Thursday, February 13, 2014

Holly, Go.

All who wander aren't lost and that saying rings especially true for Holly Golightly in Truman Capote's Breakfast At Tiffany's. In the novel a young writer moves in to a brownstone in New York City. In this same brownstone lives a Holly Golightly. She's young, fun, spontaneous and never seems to really fit in anywhere--she's always standing out. Her apartment is a mess and still contains suitcases that she she lives out of and she doesn't possess any furniture for guest to sit. in the novel, this young writer (henceforth known as the narrator) befriends Holly and is shown the world from her perspective. However, Holly, never truly belonging anywhere for an extended period of time, leaves the country after being involved (obliviously so) in a drug smuggling scheme. The narrator later sees a photo of a statue from Africa that bears a striking resemblance to Ms. Golightly. 

There is a question that sticks in my mind after reading Breakfast at Tiffany's, and it is simple: Why does Holly wander? She ran away from her older husband when she was 14 and moved to California and right when she was poised to break into movies, she jetted off to New York without notice. It seems as if whenever things begin to get too permanent Holly has to leave. She's like a shark that has to keep moving. It appears as if Holly fears permanence, and never really wants to belong to any one or any where and she simply just wants to be. Someone Holly's age, with no parents, no "real" husband and no ties to any land or anyone besides he brother Fred who is also far from any home because he is in the Army, has the freedom to do as she pleases. She doesn't know what she wants out of life and she's just trying to figure it out by living as freely as she can.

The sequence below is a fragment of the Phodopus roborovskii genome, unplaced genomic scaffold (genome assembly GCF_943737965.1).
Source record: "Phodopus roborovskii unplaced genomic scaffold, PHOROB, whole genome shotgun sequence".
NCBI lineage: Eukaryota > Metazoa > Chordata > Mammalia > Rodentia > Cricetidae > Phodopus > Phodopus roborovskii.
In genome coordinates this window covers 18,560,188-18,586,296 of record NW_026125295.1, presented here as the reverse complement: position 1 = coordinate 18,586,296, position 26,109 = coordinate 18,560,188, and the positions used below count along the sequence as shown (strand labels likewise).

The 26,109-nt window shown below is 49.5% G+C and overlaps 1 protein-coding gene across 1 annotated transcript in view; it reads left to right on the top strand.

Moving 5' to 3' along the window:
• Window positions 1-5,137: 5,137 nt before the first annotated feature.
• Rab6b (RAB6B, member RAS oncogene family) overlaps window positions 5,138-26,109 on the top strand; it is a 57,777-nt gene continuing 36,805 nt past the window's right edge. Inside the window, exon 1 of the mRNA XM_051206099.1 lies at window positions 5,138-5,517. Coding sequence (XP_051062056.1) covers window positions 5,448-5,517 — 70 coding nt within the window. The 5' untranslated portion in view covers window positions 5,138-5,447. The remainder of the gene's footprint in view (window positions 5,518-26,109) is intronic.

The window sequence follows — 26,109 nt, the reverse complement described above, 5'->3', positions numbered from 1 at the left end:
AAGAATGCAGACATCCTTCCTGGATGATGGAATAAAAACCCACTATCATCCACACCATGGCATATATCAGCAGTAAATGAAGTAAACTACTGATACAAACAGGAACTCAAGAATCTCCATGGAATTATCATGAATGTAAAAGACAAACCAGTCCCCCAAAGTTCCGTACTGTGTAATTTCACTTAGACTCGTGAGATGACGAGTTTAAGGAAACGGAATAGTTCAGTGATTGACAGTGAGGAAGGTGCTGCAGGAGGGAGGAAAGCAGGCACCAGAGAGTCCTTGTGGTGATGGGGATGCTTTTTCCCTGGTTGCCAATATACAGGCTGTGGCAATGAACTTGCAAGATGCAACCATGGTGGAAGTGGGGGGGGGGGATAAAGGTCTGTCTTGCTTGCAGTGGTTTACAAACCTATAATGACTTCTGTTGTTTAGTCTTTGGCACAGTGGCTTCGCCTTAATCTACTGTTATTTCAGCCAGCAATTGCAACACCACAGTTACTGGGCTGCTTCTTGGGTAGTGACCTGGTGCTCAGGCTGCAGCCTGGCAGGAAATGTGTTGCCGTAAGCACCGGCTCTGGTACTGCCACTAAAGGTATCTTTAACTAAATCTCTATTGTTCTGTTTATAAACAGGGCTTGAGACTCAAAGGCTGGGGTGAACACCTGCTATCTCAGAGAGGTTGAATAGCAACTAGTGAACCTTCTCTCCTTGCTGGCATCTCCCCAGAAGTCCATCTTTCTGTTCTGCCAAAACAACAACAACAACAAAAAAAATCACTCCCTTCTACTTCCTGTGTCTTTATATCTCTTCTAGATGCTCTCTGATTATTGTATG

She finds home in the happiness that she feels either around people or her surroundings, even if she does not realize it. She grew very attached to her nameless cat, only she did not know it until after she dumped "Cat" on the street on her way out of the country. She had this connection to this animal that was strong enough to cause her to feel regret and that has to mean something. Cats, like Holly, are independent animals. They can be housed and fed and kept as pets, but they survive just as well (well, maybe not as "well") as street dwellers, living off of other peoples scraps and the kindness of strangers. But some cats do well in a home, eventually. They settle down and become fat house cats. And that's what I think would have eventually become of Holly if she was a real person. 

It's easy to forget how young she was in the novel and i think her youth can be her valid excuse. Nowadays kids her age go off to college and live on their own for a while and get a sense of who they are, really. Holly Golightly was married at 14 and she felt that life wasn't for her, so she left. And she will not settle for anything less than what pleases her, and i think that's ok.

So go, Holly. Go on and keep searching and home will be something you'll carry with you until your are comfortable enough to set it down. 


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